"Words ought to be a little wild, for they are the assault of thoughts on the unthinking" - JMK
- Brad DeLong continues the discussion on Mises and gold, quoting me again. This one is quite good. He pointed out some Misesian contradictions before, but reconciled it with a cost of production theory of value. He never actually thought that's how Mises reconciled the contradiction - I think he simply thought Mises ignored it. But a lot of people (myself included) mistakenly figured Brad was saying Mises actually held a cost of production theory of value. This post is much better in that it identifies the contradiction and simply calls it a contradiction, without any hypothetical reconciliation. Hopefully some Austrians will take it up.
- And speaking of Brad DeLong on the history of economic thought, I had always figured he was exaggerating when he used to talk about Marx as a real business cycle theorist. I figured he must be cherry-picking or exaggerating. Nope - as usual Brad is dead-on. I've had my nose in Theories of Surplus Capital, Capital, and Grundrisse all weekend absorbing Marx on Say's Law, and that's pretty much his position. Granted - he starts with some very interesting discussion of the whole C-M-C' "metamorphsis of commodities" model that gets to sounding a lot like an explanation you'd hear out of Nick Rowe. But then he essentially says "this is all abstract - let's get more concrete" and makes a series of RBC arguments.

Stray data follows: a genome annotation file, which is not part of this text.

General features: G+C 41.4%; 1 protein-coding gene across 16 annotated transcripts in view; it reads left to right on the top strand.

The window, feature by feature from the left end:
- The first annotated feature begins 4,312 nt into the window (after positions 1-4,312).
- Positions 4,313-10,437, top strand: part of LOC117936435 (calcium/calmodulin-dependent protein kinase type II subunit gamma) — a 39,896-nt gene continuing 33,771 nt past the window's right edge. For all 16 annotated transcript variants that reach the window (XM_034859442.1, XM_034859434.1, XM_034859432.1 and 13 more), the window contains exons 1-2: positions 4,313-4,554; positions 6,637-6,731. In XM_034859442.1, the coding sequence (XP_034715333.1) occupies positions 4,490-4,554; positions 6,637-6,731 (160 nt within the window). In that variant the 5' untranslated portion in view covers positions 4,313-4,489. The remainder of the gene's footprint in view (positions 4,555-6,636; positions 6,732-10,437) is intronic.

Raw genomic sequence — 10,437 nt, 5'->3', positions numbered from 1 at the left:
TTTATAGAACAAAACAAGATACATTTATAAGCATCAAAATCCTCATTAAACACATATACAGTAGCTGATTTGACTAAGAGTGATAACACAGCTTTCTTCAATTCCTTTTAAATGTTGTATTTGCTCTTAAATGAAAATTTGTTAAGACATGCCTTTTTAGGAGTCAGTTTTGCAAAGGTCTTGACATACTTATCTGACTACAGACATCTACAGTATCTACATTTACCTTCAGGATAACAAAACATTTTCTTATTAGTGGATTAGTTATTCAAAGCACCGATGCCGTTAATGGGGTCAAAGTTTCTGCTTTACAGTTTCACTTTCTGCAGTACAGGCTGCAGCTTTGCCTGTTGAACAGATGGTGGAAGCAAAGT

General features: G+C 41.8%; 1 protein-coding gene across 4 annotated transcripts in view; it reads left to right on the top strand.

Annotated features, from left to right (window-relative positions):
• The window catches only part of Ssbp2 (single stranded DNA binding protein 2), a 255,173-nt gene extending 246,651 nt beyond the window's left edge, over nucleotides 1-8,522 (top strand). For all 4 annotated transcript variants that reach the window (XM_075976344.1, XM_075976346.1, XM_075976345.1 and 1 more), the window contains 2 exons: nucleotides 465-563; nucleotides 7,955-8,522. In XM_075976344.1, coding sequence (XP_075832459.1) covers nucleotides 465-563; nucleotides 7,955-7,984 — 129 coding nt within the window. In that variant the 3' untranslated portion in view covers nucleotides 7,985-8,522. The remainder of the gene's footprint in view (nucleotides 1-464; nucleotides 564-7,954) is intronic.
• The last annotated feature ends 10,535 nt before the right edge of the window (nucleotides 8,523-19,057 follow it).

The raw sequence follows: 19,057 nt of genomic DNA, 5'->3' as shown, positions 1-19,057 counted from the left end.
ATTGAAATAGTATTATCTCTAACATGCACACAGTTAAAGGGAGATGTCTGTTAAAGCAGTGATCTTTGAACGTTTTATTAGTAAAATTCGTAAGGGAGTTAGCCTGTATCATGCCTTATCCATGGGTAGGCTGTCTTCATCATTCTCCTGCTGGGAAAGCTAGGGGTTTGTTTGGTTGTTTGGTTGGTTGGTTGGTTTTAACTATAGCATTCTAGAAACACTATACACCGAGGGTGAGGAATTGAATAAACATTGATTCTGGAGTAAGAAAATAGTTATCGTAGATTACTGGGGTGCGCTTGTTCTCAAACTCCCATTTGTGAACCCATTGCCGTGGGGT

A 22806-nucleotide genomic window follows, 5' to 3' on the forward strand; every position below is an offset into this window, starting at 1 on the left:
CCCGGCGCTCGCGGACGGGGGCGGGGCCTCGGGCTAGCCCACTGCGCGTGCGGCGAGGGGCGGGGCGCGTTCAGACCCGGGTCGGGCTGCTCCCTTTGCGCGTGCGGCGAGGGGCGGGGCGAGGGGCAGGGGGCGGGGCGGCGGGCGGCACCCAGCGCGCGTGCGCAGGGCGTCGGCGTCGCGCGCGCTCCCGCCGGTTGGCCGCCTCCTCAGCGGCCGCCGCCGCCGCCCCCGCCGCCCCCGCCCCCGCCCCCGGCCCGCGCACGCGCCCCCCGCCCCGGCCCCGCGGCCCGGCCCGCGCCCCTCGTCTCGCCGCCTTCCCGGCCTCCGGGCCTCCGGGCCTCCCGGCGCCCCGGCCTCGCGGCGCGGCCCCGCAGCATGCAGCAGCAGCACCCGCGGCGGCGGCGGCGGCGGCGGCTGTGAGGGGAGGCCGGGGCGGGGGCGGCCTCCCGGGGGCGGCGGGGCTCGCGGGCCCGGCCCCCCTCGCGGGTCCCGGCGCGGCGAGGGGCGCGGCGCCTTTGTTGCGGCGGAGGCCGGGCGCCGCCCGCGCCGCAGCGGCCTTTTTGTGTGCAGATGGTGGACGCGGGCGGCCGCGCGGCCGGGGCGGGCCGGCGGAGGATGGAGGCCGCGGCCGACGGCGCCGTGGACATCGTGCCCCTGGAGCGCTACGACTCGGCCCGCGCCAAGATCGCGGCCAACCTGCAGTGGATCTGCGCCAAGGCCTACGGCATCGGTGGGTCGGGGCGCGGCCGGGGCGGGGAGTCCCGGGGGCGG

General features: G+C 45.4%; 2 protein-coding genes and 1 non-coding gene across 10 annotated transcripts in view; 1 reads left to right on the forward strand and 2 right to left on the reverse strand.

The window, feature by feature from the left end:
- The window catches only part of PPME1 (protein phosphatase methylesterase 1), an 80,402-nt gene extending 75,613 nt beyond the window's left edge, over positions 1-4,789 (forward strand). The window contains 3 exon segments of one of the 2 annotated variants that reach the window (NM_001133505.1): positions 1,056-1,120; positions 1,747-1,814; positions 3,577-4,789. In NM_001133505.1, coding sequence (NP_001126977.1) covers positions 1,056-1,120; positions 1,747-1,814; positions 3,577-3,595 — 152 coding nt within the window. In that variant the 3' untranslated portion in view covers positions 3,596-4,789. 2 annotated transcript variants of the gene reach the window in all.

- A great old post by Arnold Kling on labor shortages.
- Heeding his warning, I am linking to this Nick Rowe post without comment... I do have a few thoughts, but now I'm nervous about sharing them. His footnote about "political economy" may be the most valuable point in the post for some readers.
- And Nick Rowe's post reminds me of a fortune cookie I got just this weekend: "The wise man learns more from the fool than the fool learns from the wise man". Probably right.
Turning a probability vector into a state
1 hour ago